I am unapologetic: my favorite part of New York Asian Film Fest is the superb trash that the curators find. At last year’s midnight show, LA Streetfighters changed the way I think about middle-aged high school gang members. This year it was Raw Force, a humble martial arts film which-- despite Hitler, cannibals and zombies, all of which appear in spades-- aims only to put some breasts on the screen.
A synopsis: a pothead and a fellow who resembles Hitler guest-starring in an episode of Wacky Races run a successful jade import business by trading kidnapped women for their product on the mysterious “Warrior’s Island”. Now the island is inhabited by monks who eat these women in order to cast a magic spell that animates the corpses of martial artists that cover the island. The monks use these zombies to... well, it’s not really clear why these guys raise martial artists from the dead on a regular basis, because there isn’t anybody on the island for them to fight with until our heroes arrive!
You might think this was a B-horror film, but so little time is spent on that premise-- and its appearance is so abrupt-- that it’s almost besides the point. Our heroes, you see, are unsuspecting Karate Club tourists who board a party boat (really, this movie is about half karate and half partying) which is inexplicably headed for this mass kung-fu graveyard, which everybody is pretty sure is covered in the living dead. And they party!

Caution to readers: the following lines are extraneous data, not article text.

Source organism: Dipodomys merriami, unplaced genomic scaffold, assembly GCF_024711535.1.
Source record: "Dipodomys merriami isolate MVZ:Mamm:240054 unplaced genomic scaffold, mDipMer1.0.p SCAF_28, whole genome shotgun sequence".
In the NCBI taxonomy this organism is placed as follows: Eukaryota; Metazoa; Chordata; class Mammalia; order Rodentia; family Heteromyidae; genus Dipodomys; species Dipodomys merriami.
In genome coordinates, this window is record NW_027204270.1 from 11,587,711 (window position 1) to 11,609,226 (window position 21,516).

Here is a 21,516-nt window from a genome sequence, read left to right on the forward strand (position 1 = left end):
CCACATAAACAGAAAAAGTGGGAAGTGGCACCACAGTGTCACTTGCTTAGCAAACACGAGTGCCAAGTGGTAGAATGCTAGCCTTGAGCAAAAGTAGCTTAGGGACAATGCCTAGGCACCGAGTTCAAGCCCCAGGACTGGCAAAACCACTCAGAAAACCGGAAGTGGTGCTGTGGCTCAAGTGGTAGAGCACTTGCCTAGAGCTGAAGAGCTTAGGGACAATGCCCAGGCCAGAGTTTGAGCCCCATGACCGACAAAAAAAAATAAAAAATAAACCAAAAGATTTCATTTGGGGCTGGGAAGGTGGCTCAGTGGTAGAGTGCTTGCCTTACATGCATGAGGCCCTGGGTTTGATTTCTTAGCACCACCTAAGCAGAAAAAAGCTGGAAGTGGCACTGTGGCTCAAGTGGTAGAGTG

“When we get together, the way to get by
is pull out the booze and let’s get high!”
Raw Force is a comedy, in ways it means to be and ways it does not. The film’s constant broadsides with ill-timed non-sequitur one liners and the many, even weirder lines hidden in the background of every conversation indicate that someone was definitely trying to be funny. They didn’t quite know how, though, and the film gets even bigger laughs than it was looking for when the scene cuts immediately after an exchange like:
“Do you love him?”
“I can’t tell you how long I’ve been waiting to hear that.”
Blurring the “are you joking?” line further are the supremely low production values: the “effects budget” was clearly set aside for a single basket of dynamite and a small army of women willing to get naked on camera. One of the highlights of the film is the bar-fight scene, in which a nude dancer awkwardly continues her dance on the bar as the menfolk throw each other into tables, all the while surveying the scene below her with a puzzled “so do I stop?” expression on her face. The crew could hardly even afford fire (a blaze aboard the ship is represented by an explosion effect that’s superimposed over the frame), and the zombies’ martial arts outfits appear to have come from Godfey Ho’s leftover Halloween costume stash.
So yes, the NYAFF midnight crowd and I agree: Raw Force is a tremendous success. It’s not the kind of slow-burn exploitation film where you have to wade through a dull hour or so for a crazy thirty minutes: it’s a mean, lean and utterly incoherent 80 minutes of laughs and chaos with no downtime. Raw Force is indisputably trash, but it knows what its job is, and it delivers. Did I mention that the film ends with a “To Be Continued”?
Unfortunately, while low-quality copies are floating around online, the film is not legtimately available on DVD. Happy VHS hunting!